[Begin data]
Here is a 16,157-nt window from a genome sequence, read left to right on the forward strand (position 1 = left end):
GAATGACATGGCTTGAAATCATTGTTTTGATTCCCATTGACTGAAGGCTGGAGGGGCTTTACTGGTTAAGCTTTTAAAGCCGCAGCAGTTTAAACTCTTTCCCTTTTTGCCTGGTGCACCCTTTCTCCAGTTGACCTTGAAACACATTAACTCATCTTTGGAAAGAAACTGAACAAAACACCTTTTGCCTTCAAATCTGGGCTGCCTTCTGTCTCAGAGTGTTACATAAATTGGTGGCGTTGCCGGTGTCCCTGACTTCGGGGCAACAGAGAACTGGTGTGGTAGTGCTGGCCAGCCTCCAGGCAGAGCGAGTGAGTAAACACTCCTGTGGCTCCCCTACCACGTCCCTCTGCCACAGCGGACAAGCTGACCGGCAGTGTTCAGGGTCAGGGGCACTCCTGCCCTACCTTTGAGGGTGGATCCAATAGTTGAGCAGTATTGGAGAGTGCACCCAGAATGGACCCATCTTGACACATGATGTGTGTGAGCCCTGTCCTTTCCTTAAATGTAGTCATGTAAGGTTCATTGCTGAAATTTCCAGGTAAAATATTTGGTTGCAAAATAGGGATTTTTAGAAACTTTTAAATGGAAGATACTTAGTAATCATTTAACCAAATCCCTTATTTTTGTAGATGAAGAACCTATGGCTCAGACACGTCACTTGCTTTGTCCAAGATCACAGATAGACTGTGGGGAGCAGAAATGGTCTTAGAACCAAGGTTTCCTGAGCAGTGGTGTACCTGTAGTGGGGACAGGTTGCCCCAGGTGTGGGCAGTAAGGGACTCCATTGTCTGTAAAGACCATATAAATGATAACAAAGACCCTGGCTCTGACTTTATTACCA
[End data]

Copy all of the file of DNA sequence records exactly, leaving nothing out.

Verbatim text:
Here is a 16,157-nt window from a genome sequence, read left to right on the forward strand (position 1 = left end):
GAATGACATGGCTTGAAATCATTGTTTTGATTCCCATTGACTGAAGGCTGGAGGGGCTTTACTGGTTAAGCTTTTAAAGCCGCAGCAGTTTAAACTCTTTCCCTTTTTGCCTGGTGCACCCTTTCTCCAGTTGACCTTGAAACACATTAACTCATCTTTGGAAAGAAACTGAACAAAACACCTTTTGCCTTCAAATCTGGGCTGCCTTCTGTCTCAGAGTGTTACATAAATTGGTGGCGTTGCCGGTGTCCCTGACTTCGGGGCAACAGAGAACTGGTGTGGTAGTGCTGGCCAGCCTCCAGGCAGAGCGAGTGAGTAAACACTCCTGTGGCTCCCCTACCACGTCCCTCTGCCACAGCGGACAAGCTGACCGGCAGTGTTCAGGGTCAGGGGCACTCCTGCCCTACCTTTGAGGGTGGATCCAATAGTTGAGCAGTATTGGAGAGTGCACCCAGAATGGACCCATCTTGACACATGATGTGTGTGAGCCCTGTCCTTTCCTTAAATGTAGTCATGTAAGGTTCATTGCTGAAATTTCCAGGTAAAATATTTGGTTGCAAAATAGGGATTTTTAGAAACTTTTAAATGGAAGATACTTAGTAATCATTTAACCAAATCCCTTATTTTTGTAGATGAAGAACCTATGGCTCAGACACGTCACTTGCTTTGTCCAAGATCACAGATAGACTGTGGGGAGCAGAAATGGTCTTAGAACCAAGGTTTCCTGAGCAGTGGTGTACCTGTAGTGGGGACAGGTTGCCCCAGGTGTGGGCAGTAAGGGACTCCATTGTCTGTAAAGACCATATAAATGATAACAAAGACCCTGGCTCTGACTTTATTACCA